untry, but education on nutrition and health is minimal in most medical schools, including at my own university, Harvard. This is part of a huge imbalance whereby all attention is given to treatment of diseases rather than preventing these diseases by keeping people healthy and happier.
Physicians, 86% in one survey, know they are not prepared to advise patients about nutrition, and medical students understand that they have a major gap in their education. Hopefully, leaders in medical education will heed this appeal to address the glaring lack of nutrition in their institutions.
Otherwise, I suspect that congress may find other ways to spend the $14 Billion that we provide as a country for medical education and find more effective ways to promote the wellbeing of Americans. ” – Dr. Walter Willett, MD, PH
Examples of critical nutrition education missing from physician education:
Statins are known to cause preventable Vitamin D deficiency, leading to hormone imbalances, sleep problems, and muscle dysfunction
90% of adults who end up with high blood pressure can end up with an unnecessary medication when they could easily lower their blood pressure by eating foods that contain phytochemicals and anthocyanins, like blueberries, which relax the blood vessels, allowing them to increase in size and promote easier blood flow
Consuming potassium-containing foods like fruits and vegetables, naturally negates the effects of excessive sodium (salt) intake. Increasing your intake of strawberries, bananas, jicama, spinach, and Swiss chard are easy ways to avoid yet another unnecessary medication and expense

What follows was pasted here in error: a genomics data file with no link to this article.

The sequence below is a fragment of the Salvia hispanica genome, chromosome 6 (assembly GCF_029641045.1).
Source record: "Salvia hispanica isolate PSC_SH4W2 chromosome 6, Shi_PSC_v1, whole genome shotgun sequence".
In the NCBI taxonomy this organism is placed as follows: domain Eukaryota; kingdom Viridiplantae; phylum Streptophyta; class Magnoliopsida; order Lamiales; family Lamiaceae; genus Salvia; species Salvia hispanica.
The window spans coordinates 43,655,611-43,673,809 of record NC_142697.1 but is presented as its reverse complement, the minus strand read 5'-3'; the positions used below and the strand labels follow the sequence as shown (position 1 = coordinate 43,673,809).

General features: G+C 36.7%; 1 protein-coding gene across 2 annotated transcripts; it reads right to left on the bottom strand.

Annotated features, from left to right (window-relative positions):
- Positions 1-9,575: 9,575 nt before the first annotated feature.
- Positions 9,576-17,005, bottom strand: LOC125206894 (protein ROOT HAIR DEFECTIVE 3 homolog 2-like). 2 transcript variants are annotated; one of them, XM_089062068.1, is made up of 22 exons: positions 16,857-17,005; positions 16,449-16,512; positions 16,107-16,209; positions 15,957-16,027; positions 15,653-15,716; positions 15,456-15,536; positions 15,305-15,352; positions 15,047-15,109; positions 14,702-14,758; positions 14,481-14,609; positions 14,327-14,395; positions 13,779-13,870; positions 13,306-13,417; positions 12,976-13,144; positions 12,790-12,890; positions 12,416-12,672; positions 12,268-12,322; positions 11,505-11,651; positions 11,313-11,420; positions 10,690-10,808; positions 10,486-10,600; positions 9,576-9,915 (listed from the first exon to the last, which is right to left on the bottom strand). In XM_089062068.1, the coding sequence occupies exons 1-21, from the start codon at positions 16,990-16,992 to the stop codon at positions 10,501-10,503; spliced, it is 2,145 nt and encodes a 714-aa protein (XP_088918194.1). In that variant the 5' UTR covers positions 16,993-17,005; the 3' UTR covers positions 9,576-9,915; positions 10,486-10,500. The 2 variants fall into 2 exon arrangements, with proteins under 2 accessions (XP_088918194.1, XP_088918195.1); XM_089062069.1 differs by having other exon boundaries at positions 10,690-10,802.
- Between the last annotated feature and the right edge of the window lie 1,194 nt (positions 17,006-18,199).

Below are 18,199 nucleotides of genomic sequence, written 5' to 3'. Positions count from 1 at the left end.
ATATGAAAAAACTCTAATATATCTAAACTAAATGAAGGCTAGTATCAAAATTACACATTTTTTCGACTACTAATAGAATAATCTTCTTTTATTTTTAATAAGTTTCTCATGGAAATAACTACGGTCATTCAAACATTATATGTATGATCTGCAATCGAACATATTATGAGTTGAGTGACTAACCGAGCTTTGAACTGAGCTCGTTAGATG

Nicole earned her bachelor's degree in Nutrition and Dietetics from Simmons College while working as a Personal Trainer at Boston Sports Clubs and Gold's Gym. While at Simmons College, she competed in crew, ice hockey and cheerleading. She went on to earn her master's degree in Applied Nutrition with a concentration in Fitness from Northeastern University. Between undergraduate school and graduate school, Nicole completed one year of service under the auspices of AmeriCorps VISTA (Volunteers in Service to America) in the Rio Grande Valley of Texas as a Wellness Coordinator at a K-12 public charter school. Nicole completed her Dietetic Internship through Wellness Workdays to gain experience in Clinical Dietetics, Community Nutrition, Long Term Care Nutrition, Food Service Management, Corporate Wellness, Private Nutrition Counseling, and Sports Dietetics.
Nicole worked as a Research Assistant at Tufts University for a Preliminary Investigation of Civic Engagement as a Novel Approach to Behavior Change and Body Weight Improvement in African American Females: The Change Club Study.
Nicole recently launched the clinical and fitness nutrition programs for the Red Sox Foundation and Massachusetts General Hospital's Home Base Program. For the past few years, Nicole has increased wellness programs at the John Nagle Co. in Boston's Seaport District, bringing in fitness instructors, yoga instructors, the American Heart Association, healthy restaurant options, and health screenings to a diverse population of fisheries workers. More recently, Nicole worked on the Framingham State Food Study with Boston Children's Hospital and is currently working on the Breast Cancer Weight Loss Study with Dana Farber. Nicole continues to help deployed service members and their spouses and partners find and create new avenues for healthy lifestyles before, during, and after deployment.
Nicole has experience counseling veterans, professional, adult and college athletes, and individuals and families looking to make changes in their routines to better their health. Nicole lives an active lifestyle and this year completed the Boston Marathon injury and cramp-free. Nicole enjoys educating individuals and groups. Some of the topics she teaches include: Choosing Foods to Improve Your Mood, Eating for Exercise, How to Navigate the Grocery Store, Eat This not That, Building a Balanced Meal, How to Lose Weight and Keep it Off, and Finding Health Sources You Can Trust.